Treatment with bepirovirsen led to sustained clearance of hepatitis B surface antigen (HBsAg) and hepatitis B virus (HBV) DNA for 24 weeks after the end of treatment for adults with chronic HBV in the phase 2b B-Clear study.
The study results were presented at the annual meeting of the American Association for the Study of Liver Diseases and were simultaneously published in The New England Journal of Medicine.
Currently, nucleoside/nucleotide analogue (NA) therapy is the recommended first-line therapy for patients with chronic HBV because it can inhibit viral replication.
However, fewer than 5% of patients have HBsAg loss after 12 months of NA therapy, which underscores the need for therapies that can achieve a “functional” cure, largely defined as sustained, undetectable levels of HBV DNA and HBsAg in the blood, with or without generation of protective antibodies against HBsAg, the researchers noted.
Bepirovirsen is a potential first-in-class antisense oligonucleotide that targets all HBV messenger RNA and acts to decrease levels of viral proteins.
The phase 2b B-Clear study enrolled 457 patients with chronic HBV; 227 were receiving NA therapy, and 230 were not.
Participants were randomly assigned to receive weekly subcutaneous injections of bepirovirsen 300 mg for 24 weeks; bepirovirsen 300 mg for 12 weeks, then 150 mg for 12 weeks; bepirovirsen 300 mg for 12 weeks, then placebo for 12 weeks; or placebo for 12 weeks, then bepirovirsen 300 mg for 12 weeks (groups 1, 2, 3, and 4, respectively).
The composite primary outcome was HBsAg level below the limit of detection and HBV DNA level below the limit of quantification maintained for 24 weeks after the end of bepirovirsen treatment, without newly initiated antiviral medication.
Bepirovirsen 300 mg weekly for 24 weeks (group 1) led to HBsAg and HBV DNA loss in 9% of patients receiving NA therapy and 10% of patients not receiving NA treatment, which was sustained for 24 weeks after the last dose.
For groups 2, 3, and 4, HBsAg and HBV DNA loss occurred in 9%, 3%, and 0%, respectively, of patients receiving NA therapy and 6%, 1%, and 0%, respectively, of patients not receiving NA treatment.
Patients with low baseline HBsAg levels (< 1,000 IU/mL) responded best to treatment with bepirovirsen. Among patients who received bepirovirsen 300 mg weekly for 24 weeks, the primary outcome was achieved by 16% of patients taking NA therapy and by 25% of patients not taking NA therapy.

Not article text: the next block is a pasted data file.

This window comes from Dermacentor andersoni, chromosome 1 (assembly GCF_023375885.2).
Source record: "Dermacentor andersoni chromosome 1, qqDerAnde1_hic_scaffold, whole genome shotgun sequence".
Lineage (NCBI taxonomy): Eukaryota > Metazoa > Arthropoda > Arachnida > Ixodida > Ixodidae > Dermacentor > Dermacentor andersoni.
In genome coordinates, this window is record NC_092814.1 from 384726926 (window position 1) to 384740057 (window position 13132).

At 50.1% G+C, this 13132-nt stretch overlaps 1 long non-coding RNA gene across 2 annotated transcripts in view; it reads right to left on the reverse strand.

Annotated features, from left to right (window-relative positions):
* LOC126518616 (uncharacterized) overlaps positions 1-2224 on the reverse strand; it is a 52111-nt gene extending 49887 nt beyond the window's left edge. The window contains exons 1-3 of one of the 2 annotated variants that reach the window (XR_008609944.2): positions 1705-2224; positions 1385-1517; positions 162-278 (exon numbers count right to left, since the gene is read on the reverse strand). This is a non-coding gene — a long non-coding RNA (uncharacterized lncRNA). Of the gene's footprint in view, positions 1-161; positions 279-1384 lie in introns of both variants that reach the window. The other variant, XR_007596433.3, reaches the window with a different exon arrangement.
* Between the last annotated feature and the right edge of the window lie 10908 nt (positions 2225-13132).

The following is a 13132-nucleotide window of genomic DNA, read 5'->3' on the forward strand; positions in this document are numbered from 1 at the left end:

Although a “relatively low percentage” of patients overall achieved the primary outcome, the study “indicates the possibility of enhanced efficacy with the selection of patients according to baseline characteristics (low HBsAg level at baseline), with combination therapies, or both,” the researchers wrote.
Adverse events with bepirovirsen included injection-site reactions, pyrexia, fatigue, and increased alanine aminotransferase (ALT) levels. Increases in ALT levels, which were more common in those not receiving NA therapy than in those receiving NA therapy (41% vs. 17%), led to two serious adverse events.
On the basis of phase 2b data, GlaxoSmithKline (GSK) plans to advance bepirovirsen into phase 3 development, according to a news release.
Further pursuit of bepirovirsen therapy is “certainly warranted, with the use of a dose of 300 mg per week for at least 24 weeks; indeed, the duration of therapy might be dictated best by HBsAg levels at baseline,” Jay H. Hoofnagle, MD, director of the liver disease research branch at the National Institute of Diabetes and Digestive and Kidney Diseases, wrote in an editorial in the New England Journal of Medicine.
Several critical questions remain, including whether HBsAg negativity will persist beyond 24 weeks, wrote Dr. Hoofnagle, who was not involved in the study.
It’s a question GSK is addressing in the B-Sure trial, which will follow participants for an additional 33 months, the study noted.
Other questions include when NA therapy can be safely stopped, what other factors predict response, and whether RNA therapy–induced loss of HBsAg materially improves long-term outcomes, Dr. Hoofnagle wrote.
“Bepirovirsen is just one RNA-based HBV therapy now being pursued. Several other antisense RNAs as well as the more malleable small interfering RNA molecules (‘-sirans’) are currently in early-phase clinical trials. A new era in the control of hepatitis B may be at hand with these most modern of therapies for this most ancient disease,” Dr. Hoofnagle noted.
The B-Clear study was supported by GSK. Several authors have disclosed relationships with the company. A complete list of author disclosures is available with the original article. Dr. Hoofnagle has disclosed no relevant financial relationships.
A version of this article first appeared on Medscape.com.